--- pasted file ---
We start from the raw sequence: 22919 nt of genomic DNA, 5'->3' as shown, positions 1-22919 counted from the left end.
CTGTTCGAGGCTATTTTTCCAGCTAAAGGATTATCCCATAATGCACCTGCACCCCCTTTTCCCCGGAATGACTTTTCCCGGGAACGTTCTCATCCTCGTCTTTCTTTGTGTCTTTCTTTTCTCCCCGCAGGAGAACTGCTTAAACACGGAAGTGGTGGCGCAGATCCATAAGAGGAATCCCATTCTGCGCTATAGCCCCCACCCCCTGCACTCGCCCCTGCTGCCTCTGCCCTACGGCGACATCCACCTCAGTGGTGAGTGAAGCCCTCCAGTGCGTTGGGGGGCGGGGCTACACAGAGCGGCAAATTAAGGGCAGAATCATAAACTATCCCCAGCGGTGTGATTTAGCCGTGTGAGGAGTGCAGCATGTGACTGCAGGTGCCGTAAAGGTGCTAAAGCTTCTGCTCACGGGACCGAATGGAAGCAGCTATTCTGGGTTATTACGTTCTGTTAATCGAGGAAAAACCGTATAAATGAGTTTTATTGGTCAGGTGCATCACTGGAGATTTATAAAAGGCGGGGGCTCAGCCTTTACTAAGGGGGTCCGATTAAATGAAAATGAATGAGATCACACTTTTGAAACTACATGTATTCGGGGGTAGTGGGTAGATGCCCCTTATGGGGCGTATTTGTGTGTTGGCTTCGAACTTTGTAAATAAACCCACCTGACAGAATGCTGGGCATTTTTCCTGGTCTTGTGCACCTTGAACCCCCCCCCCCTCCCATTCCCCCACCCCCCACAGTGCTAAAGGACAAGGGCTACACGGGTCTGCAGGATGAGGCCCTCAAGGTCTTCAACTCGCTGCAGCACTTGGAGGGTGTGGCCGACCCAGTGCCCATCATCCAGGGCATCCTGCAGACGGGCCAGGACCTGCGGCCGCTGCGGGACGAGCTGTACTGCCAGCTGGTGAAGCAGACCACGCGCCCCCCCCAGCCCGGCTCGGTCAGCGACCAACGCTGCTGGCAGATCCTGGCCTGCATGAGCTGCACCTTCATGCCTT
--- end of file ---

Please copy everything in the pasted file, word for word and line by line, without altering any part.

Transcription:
We start from the raw sequence: 22919 nt of genomic DNA, 5'->3' as shown, positions 1-22919 counted from the left end.
CTGTTCGAGGCTATTTTTCCAGCTAAAGGATTATCCCATAATGCACCTGCACCCCCTTTTCCCCGGAATGACTTTTCCCGGGAACGTTCTCATCCTCGTCTTTCTTTGTGTCTTTCTTTTCTCCCCGCAGGAGAACTGCTTAAACACGGAAGTGGTGGCGCAGATCCATAAGAGGAATCCCATTCTGCGCTATAGCCCCCACCCCCTGCACTCGCCCCTGCTGCCTCTGCCCTACGGCGACATCCACCTCAGTGGTGAGTGAAGCCCTCCAGTGCGTTGGGGGGCGGGGCTACACAGAGCGGCAAATTAAGGGCAGAATCATAAACTATCCCCAGCGGTGTGATTTAGCCGTGTGAGGAGTGCAGCATGTGACTGCAGGTGCCGTAAAGGTGCTAAAGCTTCTGCTCACGGGACCGAATGGAAGCAGCTATTCTGGGTTATTACGTTCTGTTAATCGAGGAAAAACCGTATAAATGAGTTTTATTGGTCAGGTGCATCACTGGAGATTTATAAAAGGCGGGGGCTCAGCCTTTACTAAGGGGGTCCGATTAAATGAAAATGAATGAGATCACACTTTTGAAACTACATGTATTCGGGGGTAGTGGGTAGATGCCCCTTATGGGGCGTATTTGTGTGTTGGCTTCGAACTTTGTAAATAAACCCACCTGACAGAATGCTGGGCATTTTTCCTGGTCTTGTGCACCTTGAACCCCCCCCCCCTCCCATTCCCCCACCCCCCACAGTGCTAAAGGACAAGGGCTACACGGGTCTGCAGGATGAGGCCCTCAAGGTCTTCAACTCGCTGCAGCACTTGGAGGGTGTGGCCGACCCAGTGCCCATCATCCAGGGCATCCTGCAGACGGGCCAGGACCTGCGGCCGCTGCGGGACGAGCTGTACTGCCAGCTGGTGAAGCAGACCACGCGCCCCCCCCAGCCCGGCTCGGTCAGCGACCAACGCTGCTGGCAGATCCTGGCCTGCATGAGCTGCACCTTCATGCCTT